Sigh. Well, Um..

When I started writing for Lone Star Plate, I vowed I would never mention a certain famous and flashy vegan group. No matter how demeaning or obnoxious they were. But, well, one of their demeaning, obnoxious protests has a very good point behind it that I think is getting lost.

So, if you got here by googling “Why the hell are naked women showering outside my office building and what does meat have to do with the drought in Texas,” here is the connection between meat and water usage.

  • First, as I’m sure you know, Texas is in the midst of a huge drought. Many places are 20 inches below their average rain fall. Average rain falls aren’t a whole lot more than 20 inches to start with in much of Texas. (LCRA and National Atlas)
  • Fertilizer and pesticide runoff from crops grown to feed food animals gets into waterways and creates dead zones where no animal life can survive. (Read about the Chesapeake Bay, for instance.)(Environmental Working Group, which is not a vegetarian organization)
  • Slaughterhouses produce a huge amount of pollution in our waterways. In fact, eight slaughterhouses consistently number among the top twenty polluters of surface water. (EWG)
  • And quoting directly from the EWG: “A California Water Education Foundation study found that one gallon of tofu requires 219 gallons of water per pound, compared to 477 gallons for eggs, 896 gallons for cheese and 2,463 gallons for beef. A frequently cited global study estimates that it takes 1,857 gallons to produce a pound of beef, and 469 gallons for a pound of chicken (not including processing).”
  • Texas is the largest beef producing state, producing about 16% of the U.S. beef supply. (USDA and EPA)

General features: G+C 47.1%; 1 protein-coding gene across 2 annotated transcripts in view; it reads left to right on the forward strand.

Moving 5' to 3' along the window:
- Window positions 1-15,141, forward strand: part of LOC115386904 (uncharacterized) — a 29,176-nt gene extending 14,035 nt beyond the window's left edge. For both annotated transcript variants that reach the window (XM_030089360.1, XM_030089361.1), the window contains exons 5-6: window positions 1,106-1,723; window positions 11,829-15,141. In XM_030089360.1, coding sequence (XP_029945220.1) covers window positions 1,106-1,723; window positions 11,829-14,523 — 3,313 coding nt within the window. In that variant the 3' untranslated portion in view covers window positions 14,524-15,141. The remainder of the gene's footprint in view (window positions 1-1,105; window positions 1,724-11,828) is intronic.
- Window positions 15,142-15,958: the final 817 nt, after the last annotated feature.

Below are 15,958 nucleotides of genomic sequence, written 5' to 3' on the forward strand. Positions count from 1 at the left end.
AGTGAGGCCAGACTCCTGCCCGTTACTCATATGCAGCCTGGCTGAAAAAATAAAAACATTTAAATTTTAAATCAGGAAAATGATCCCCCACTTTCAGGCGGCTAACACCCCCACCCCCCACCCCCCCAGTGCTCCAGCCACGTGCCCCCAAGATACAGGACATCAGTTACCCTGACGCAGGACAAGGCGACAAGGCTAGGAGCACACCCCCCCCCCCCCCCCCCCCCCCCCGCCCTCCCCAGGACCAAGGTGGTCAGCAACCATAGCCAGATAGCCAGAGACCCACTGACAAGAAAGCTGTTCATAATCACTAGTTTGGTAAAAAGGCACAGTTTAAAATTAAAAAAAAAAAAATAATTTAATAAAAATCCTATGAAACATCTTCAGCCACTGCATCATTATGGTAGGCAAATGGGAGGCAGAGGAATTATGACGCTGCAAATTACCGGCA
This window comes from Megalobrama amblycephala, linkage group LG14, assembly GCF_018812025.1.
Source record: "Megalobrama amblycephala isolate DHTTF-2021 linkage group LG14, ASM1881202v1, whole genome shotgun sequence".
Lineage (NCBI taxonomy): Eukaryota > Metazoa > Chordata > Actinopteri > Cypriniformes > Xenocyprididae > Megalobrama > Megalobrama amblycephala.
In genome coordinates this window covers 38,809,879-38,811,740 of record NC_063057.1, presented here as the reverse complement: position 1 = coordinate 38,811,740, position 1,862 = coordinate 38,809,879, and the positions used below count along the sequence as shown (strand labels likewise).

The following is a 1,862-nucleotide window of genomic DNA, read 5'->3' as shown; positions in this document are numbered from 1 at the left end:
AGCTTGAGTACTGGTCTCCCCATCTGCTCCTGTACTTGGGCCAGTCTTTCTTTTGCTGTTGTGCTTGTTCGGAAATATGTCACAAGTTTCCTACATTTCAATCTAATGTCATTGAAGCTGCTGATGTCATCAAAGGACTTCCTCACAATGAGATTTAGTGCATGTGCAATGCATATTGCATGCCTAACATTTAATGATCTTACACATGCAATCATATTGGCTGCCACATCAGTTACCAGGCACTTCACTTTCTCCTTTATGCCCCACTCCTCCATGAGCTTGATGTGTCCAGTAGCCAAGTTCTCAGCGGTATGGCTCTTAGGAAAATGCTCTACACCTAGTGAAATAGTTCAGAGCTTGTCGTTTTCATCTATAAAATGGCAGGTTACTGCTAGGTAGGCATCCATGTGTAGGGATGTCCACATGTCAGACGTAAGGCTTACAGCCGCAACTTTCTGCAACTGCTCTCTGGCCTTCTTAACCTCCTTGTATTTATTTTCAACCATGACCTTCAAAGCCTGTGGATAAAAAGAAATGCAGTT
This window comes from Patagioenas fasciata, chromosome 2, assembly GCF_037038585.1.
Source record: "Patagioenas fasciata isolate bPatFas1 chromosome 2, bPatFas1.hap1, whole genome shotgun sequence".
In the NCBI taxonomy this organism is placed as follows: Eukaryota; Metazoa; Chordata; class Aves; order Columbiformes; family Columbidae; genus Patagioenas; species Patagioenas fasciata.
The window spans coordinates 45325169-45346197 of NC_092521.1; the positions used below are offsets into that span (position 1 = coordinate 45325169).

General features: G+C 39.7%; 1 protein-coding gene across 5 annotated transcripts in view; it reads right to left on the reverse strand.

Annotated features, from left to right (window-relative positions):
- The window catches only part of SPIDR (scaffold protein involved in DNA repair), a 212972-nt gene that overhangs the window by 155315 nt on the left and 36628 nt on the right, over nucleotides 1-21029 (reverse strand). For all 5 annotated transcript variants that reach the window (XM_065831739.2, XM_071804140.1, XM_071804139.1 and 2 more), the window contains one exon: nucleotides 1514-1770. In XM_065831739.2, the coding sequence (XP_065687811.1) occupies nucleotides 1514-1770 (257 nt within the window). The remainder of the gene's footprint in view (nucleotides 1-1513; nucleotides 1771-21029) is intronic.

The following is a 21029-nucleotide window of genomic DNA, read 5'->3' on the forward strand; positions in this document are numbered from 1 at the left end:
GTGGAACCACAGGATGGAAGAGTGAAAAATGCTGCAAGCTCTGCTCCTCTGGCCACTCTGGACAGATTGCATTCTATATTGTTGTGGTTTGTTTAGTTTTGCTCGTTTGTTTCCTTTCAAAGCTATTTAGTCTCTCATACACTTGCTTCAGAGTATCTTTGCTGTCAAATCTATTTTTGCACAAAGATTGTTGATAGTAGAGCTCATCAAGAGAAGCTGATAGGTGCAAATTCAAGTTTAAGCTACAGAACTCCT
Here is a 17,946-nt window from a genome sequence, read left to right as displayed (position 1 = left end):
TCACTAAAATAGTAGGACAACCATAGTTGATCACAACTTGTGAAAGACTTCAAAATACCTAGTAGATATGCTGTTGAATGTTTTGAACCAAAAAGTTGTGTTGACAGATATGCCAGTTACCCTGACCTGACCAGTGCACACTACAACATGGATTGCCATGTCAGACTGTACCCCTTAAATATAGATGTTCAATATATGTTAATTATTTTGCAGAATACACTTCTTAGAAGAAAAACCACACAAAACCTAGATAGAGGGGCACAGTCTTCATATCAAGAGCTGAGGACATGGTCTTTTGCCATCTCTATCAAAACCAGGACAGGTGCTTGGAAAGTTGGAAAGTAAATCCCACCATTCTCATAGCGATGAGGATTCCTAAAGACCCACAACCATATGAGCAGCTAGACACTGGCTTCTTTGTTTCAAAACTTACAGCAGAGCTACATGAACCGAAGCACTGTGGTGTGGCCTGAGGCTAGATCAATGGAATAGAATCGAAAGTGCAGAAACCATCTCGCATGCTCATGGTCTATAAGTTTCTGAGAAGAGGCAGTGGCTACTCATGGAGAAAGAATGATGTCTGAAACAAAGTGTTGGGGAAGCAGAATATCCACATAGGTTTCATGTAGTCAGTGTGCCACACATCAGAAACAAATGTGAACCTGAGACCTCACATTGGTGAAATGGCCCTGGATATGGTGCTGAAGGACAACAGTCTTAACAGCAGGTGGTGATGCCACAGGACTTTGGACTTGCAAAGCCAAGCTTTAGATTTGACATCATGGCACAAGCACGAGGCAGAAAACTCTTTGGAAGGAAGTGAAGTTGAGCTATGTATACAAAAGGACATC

So what does this mean? Well, obviously livestock production isn’t causing the drought in Texas. The drought is happening because it isn’t raining. But how livestock production factors in is our water use and the availability of clean water. 
Growing livestock for consumption uses up a lot of water. Think about it. That cow you’re eating had to eat a lot of grain (or possibly grass or hay) to get to the size it did. And if it’s eating grass, it had to eat even more since it takes longer for grass-fed animals to reach full size. The water used for all that animal feed could be put to much better use.
Beyond this, water is polluted at every stage of the process. Fertilzers and pesticides pollute waterways and cause dead zones, grazing pollutes streams with manure, feedlots concentrate water pollution into a small area, slaughter produces toxic waste which is dumped into our waterways, and in the end, 20 percent of the meat produced ends up wasted in landfills.
Eating meat is unnecessary. You can get all the calories and nutrients you need from plants. And you’ll likely improve your health if you replace meat with beans, whole grains, vegetables, and beans. And trust me, vegan food really can taste good
In the end, it isn’t necessary to eat meat, and we need to take our food production and consumption into account when we talk about ways to converse water. Not getting a glass of water when you sit down at a restaurant is piddling when we talk about the amount of water used in growing animals for food.

2 thoughts on “Sigh. Well, Um..

  1. It may not be what you think. Look up the work of Allan Savory. hes been using meat (cattle) to restore deserts created by agraculture like wheat monocrop farms.

  2. I can't find much that isn't self-promotional about Allan Savory. And definitely nothing from a reputable science source. Without more information, I can't give a well-informed opinion.

    But what I do see doesn't address polluted water ways and water use, but desertification, which, at the moment, isn't the issue. I also don't see how reversing desertification will address all of climate change, which involves many factors other than desertification. I also don't see how it could be applied in the United States with current rates of meat consumption.

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